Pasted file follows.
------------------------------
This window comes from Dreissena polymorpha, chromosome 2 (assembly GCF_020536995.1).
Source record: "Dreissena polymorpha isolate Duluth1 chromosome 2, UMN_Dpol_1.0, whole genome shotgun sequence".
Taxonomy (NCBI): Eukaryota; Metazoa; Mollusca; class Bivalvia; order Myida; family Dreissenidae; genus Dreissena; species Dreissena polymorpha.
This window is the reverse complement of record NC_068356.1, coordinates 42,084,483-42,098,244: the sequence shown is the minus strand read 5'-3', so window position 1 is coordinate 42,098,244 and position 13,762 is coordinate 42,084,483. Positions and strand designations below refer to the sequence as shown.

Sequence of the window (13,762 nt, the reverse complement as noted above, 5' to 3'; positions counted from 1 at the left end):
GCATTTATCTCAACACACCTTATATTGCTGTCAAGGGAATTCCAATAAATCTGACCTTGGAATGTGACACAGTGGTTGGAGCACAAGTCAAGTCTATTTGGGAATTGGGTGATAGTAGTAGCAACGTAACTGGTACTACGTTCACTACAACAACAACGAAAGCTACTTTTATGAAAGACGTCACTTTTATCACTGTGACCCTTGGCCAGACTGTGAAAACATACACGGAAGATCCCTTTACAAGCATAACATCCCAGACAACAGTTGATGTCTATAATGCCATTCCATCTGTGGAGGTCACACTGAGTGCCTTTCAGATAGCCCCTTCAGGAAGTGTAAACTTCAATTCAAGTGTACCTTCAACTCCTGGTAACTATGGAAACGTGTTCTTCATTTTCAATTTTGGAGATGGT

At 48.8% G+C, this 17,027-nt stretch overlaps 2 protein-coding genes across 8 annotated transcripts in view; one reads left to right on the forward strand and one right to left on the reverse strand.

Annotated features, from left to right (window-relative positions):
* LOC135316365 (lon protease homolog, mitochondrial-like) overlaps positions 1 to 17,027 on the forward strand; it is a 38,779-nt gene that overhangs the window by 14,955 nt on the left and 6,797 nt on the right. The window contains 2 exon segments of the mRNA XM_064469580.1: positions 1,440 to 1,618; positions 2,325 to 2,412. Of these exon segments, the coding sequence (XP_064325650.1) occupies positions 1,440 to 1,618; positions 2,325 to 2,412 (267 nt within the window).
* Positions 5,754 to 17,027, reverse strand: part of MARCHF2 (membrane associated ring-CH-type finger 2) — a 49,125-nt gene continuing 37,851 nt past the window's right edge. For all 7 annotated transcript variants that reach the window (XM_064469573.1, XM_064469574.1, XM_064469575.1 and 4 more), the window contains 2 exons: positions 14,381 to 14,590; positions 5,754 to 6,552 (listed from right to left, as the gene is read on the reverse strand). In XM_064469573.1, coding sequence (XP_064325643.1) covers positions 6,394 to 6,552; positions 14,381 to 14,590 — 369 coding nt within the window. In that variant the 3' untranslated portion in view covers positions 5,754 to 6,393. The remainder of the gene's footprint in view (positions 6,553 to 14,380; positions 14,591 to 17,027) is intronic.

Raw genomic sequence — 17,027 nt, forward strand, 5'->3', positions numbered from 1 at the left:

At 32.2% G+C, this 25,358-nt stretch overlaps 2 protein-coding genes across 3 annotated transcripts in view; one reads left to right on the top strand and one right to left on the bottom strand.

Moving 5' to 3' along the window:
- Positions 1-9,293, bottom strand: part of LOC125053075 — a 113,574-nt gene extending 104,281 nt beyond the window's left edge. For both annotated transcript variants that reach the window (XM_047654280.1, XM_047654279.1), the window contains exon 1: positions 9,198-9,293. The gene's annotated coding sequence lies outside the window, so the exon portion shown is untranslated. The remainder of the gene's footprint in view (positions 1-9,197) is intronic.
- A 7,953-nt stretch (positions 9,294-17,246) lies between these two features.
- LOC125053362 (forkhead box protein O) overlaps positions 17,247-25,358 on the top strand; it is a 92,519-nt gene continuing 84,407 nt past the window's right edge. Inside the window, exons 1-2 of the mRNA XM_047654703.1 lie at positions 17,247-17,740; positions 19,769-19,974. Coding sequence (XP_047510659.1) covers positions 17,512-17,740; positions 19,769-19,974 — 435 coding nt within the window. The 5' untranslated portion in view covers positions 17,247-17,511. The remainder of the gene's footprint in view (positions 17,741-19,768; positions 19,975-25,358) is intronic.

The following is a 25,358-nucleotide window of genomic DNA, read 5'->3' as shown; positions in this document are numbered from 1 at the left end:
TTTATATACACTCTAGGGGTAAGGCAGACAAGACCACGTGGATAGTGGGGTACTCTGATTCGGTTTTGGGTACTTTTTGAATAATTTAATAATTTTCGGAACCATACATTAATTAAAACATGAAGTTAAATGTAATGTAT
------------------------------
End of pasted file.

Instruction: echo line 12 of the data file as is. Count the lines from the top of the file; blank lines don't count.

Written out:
At 32.2% G+C, this 25,358-nt stretch overlaps 2 protein-coding genes across 3 annotated transcripts in view; one reads left to right on the top strand and one right to left on the bottom strand.